permitted a small manufacturing area to develop along its bord-
ers .

The development of manufacturing at this location accomplished
to things: first, it closed off and completed Dorchester's
southern boundary, thus giving the tovm definition; and second,
it formed a gatevmy to Boston from the south via what is now
Dorchester Avenue.

The rural character of Dorchester was to change dramatically in
the last quarter of the nineteenth century with the development
of the first horsedrawn street railroad line, which established
service from the South End to Roxbury Crossing. The beginnings
of this development coincided with the annexation of the town
by the City of Boston in I87O.

As Dorchester grew, the original rural community centers were
joined by others, such as Codman Square, Uphams Corner, Ileeting
House Hill, Everett Square, Peabody Square and Fields Corner.
In addition, greater accessibility to Boston transformed Dor-
chester from farmland to a "streetcar suburb" of an expanding
major city.

In the 1870's, great numbers of middle income families moved to
Dorchester. The former farms offered large tracts of land which
were rapidly subdivided. The appearance of cross-tovm streetcar
lines, connecting Dorchester to Roxbury and points further v;est,
provided the impetus for additional residential development.
This new housing took the form of three decker and other multi-
ple unit structures built on available vacant land, often dis-
tant from the original streetcar lines. This building boom con-
tinued into the very early 20th century and exhausted itself
when most of the developable land had been utilized.

Today, Dorchester is composed primarily of older, residential
neighborhoods. There is, however, relatively little industry in
the area, and, as in the past, the old centers, along with the
many chiu?che3, are the focal points of community activity.







i

i 1



HISTORICAL MAP OF DORCHESTbR

DISTRICT PLANNING PROGRAM ^,^^_^^ ^,

BOSTON REDEVELOPMENT AUTHORITY [ IIV ^



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I. COMIOTKITY ASSETS cont.



B. Present Physical Assets

1 . Topography and natural areas
2, Man-made elements

C. Other Valuable Attributes

D. Opportunities for Future Enhancement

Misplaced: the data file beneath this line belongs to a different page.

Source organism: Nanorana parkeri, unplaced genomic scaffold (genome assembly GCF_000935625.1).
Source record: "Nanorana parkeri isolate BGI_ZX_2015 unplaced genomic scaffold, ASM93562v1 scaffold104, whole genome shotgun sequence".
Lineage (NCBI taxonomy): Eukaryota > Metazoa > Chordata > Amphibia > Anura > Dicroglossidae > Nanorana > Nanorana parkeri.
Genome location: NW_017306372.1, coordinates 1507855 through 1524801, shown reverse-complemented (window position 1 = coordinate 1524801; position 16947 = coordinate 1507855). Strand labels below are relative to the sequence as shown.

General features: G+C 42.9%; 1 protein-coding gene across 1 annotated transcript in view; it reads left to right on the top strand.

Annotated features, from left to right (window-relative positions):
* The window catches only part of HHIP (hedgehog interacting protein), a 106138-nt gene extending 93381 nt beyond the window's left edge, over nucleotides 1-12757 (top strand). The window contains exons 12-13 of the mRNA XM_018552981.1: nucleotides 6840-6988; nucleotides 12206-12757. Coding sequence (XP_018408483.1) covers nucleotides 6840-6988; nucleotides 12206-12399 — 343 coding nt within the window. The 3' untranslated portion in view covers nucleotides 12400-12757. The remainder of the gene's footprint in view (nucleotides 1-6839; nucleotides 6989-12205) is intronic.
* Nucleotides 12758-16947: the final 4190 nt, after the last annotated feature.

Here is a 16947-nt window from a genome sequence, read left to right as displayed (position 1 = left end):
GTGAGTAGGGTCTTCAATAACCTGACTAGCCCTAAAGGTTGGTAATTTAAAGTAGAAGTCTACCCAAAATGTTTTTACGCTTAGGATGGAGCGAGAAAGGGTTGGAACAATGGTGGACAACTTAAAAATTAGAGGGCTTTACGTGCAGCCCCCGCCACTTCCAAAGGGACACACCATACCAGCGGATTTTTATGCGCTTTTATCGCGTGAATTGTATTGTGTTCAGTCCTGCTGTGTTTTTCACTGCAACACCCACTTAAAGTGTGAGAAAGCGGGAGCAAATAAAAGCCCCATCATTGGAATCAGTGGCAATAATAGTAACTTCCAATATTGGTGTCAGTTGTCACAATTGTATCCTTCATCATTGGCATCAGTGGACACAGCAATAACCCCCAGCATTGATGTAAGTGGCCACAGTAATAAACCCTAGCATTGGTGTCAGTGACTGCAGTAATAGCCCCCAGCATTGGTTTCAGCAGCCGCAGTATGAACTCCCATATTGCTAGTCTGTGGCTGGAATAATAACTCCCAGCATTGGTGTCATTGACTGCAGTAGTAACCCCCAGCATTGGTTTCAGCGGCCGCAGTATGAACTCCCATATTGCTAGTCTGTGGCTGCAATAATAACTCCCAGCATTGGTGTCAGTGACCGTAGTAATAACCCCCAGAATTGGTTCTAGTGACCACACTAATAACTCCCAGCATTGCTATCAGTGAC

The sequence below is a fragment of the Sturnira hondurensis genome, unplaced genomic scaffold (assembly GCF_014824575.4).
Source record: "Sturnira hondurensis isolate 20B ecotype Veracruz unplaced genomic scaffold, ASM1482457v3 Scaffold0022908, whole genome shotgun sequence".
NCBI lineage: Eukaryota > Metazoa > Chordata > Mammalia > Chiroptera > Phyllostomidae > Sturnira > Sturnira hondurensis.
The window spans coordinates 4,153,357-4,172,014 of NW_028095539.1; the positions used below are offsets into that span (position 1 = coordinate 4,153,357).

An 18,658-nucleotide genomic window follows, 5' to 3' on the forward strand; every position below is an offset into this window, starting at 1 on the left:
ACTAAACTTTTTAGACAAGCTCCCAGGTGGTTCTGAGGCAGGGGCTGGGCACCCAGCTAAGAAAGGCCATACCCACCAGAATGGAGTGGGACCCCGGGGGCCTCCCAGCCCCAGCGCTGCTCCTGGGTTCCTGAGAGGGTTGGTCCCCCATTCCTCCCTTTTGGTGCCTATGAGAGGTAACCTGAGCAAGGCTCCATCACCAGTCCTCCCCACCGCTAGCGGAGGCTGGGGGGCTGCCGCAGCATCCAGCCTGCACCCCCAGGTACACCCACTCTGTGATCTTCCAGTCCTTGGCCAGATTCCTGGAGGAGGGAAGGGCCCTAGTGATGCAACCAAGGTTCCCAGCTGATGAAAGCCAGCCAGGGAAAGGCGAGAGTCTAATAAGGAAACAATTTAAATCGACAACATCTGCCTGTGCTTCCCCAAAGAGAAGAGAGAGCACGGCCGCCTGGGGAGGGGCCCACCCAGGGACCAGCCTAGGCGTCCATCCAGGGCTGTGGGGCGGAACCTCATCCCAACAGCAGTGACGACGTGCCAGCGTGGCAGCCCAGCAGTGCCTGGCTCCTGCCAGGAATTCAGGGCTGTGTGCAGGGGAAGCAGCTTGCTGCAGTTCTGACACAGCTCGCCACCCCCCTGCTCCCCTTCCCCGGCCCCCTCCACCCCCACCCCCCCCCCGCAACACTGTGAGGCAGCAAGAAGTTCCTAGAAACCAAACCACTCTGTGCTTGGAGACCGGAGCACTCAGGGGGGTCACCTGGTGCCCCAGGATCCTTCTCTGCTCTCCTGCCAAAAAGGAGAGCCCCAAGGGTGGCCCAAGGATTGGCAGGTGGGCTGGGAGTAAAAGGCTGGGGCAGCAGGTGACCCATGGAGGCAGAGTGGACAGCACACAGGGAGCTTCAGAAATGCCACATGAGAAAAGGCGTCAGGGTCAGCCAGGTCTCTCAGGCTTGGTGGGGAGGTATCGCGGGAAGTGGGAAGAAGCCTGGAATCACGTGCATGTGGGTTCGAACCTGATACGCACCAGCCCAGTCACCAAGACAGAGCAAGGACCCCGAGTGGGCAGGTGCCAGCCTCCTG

(Section I is intended to be a general overview, with emphasis
on the existing positive aspects and future potentials of the
District. )



II. EXISTING DISTRICT CHARACTERISTICS



i



II. EXISTING DISTRICT CHARACTERISTICS



(This section is an inventory of existing conditions
throughout the district. )



A. Demographic Data (population)

B. Visual Analysis

C. Zoning and Land Use

D. Housing

E. Historical Structures and Preservation Areas

F. Community Facilities and Institutions

G. Commercial
H. Industrial

I. Open Space/Recreation
J. Streets and Utilities
K. Transportation (Circulation)
1 . Public

2. Private

3. Parking
k' Other

L. Pollution
1 . Air

2. V/ater

3. Noise

M. Support Facilities







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J. Streeto and Utilit:



K. Transportation (Circulation)



1 . Public

2, Private

3. Parking
l\.. Other



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EXISTING TRANSPQRTATIOiNl
SYSTEM IN DORCH ESTER ^^V^-'^



Legend

SmiZ^ Expressway-
Major arterials
"^ Collectors



lEIEillSinilSSi MBTA rapid transit line
^ttt- Railroad




DISTRICT PLANNING PROGRAM
BOSTON REDEVELOPMENT AUTHiORITY



o o o



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L. Pcllution
1 . Air
2. V/ater
3« Xoise



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K. our»port Facilities



III. MAJOR PROBLEMS AID I3SUZ3



III. I-IAJCR ?R03L-,M3 A':D I3SUL3

(This Section v/ill identify and appraise tnc various problem
areas, based on the preceeding inventory of existinr conditions
In addition, it vrill analyze and evaluate both the positive
and negative internal and external forces in order to deterraine
hov: they have influenced and continue to perpetuate thos e
s pecific conditio ns. Finally, it v;ill attempt to project future
trends on toe basis of allowing the nef^ative forces to remain
unchecked, while, at the same time, failing to capitalize on